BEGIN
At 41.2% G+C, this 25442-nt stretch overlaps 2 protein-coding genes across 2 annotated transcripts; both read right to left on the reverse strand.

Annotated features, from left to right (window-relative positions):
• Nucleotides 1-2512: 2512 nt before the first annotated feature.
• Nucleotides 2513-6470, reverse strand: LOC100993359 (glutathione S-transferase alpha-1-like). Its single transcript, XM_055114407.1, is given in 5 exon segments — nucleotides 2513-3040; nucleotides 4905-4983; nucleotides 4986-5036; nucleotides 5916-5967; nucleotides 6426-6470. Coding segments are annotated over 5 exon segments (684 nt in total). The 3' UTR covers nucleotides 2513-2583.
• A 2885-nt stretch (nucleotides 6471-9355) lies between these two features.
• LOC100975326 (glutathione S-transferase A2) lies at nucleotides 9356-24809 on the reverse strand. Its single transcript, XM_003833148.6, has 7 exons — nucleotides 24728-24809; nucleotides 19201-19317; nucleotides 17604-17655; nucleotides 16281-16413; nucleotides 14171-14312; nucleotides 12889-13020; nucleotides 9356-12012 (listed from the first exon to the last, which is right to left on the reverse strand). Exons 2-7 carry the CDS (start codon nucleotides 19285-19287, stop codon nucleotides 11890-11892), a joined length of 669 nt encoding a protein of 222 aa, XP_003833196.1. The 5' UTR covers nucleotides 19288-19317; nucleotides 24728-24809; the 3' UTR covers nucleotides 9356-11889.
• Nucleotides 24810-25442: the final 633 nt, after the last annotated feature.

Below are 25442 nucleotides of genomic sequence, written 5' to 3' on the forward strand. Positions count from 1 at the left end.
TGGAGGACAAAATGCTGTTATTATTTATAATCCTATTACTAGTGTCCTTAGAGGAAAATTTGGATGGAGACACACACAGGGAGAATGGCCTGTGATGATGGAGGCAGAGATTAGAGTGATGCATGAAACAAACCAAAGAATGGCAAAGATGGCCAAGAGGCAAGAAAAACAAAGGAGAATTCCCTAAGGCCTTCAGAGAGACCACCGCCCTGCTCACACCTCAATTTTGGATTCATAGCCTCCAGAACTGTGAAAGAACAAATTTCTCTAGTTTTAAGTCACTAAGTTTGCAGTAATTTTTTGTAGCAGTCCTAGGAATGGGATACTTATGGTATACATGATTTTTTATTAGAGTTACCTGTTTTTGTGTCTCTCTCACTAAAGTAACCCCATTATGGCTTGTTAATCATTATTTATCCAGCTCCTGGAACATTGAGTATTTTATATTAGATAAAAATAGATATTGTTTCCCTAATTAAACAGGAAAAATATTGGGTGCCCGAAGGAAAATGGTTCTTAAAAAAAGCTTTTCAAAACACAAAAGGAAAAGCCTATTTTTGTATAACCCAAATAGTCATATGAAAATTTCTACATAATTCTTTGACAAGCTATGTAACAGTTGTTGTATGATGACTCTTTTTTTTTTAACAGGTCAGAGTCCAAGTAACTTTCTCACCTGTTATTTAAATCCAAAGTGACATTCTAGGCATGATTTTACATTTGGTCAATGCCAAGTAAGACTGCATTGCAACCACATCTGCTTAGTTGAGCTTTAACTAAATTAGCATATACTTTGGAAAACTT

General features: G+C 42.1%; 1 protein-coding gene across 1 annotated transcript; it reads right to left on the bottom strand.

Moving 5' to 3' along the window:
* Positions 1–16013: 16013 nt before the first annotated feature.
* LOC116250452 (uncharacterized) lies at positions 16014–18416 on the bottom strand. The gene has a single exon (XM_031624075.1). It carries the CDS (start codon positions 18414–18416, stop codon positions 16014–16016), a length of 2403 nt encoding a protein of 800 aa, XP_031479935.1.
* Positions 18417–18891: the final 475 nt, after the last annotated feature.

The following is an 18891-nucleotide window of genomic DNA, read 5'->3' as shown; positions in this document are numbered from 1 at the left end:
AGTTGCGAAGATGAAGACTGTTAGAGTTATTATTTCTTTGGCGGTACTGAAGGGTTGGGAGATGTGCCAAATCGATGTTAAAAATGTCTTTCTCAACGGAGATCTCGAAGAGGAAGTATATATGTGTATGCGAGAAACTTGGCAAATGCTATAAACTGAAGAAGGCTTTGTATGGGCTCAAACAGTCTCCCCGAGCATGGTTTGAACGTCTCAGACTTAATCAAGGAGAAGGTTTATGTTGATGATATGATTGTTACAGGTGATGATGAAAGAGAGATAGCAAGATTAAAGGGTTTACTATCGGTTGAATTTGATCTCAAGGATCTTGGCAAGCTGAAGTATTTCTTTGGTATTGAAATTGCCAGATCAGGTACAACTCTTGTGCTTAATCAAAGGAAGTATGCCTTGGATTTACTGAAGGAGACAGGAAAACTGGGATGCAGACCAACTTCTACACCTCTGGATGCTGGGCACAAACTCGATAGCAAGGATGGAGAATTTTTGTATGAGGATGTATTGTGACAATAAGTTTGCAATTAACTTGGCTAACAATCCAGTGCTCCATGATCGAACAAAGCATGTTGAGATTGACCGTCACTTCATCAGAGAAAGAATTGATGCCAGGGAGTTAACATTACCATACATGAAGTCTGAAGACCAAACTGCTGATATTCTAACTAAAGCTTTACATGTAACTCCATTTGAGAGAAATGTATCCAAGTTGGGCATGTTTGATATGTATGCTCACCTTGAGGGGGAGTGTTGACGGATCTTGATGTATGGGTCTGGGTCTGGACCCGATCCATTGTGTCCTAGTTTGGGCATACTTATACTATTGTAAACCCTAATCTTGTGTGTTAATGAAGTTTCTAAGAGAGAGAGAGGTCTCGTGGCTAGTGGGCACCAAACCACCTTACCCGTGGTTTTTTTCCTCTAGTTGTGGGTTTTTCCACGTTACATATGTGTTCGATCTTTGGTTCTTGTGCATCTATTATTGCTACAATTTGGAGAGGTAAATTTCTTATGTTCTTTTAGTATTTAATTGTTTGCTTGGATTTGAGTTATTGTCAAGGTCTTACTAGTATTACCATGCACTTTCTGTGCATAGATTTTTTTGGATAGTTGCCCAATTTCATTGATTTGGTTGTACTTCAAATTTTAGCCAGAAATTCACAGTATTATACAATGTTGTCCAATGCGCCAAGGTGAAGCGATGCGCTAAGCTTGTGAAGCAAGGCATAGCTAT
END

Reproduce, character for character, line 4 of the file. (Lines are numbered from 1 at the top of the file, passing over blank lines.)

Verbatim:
• Nucleotides 2513-6470, reverse strand: LOC100993359 (glutathione S-transferase alpha-1-like). Its single transcript, XM_055114407.1, is given in 5 exon segments — nucleotides 2513-3040; nucleotides 4905-4983; nucleotides 4986-5036; nucleotides 5916-5967; nucleotides 6426-6470. Coding segments are annotated over 5 exon segments (684 nt in total). The 3' UTR covers nucleotides 2513-2583.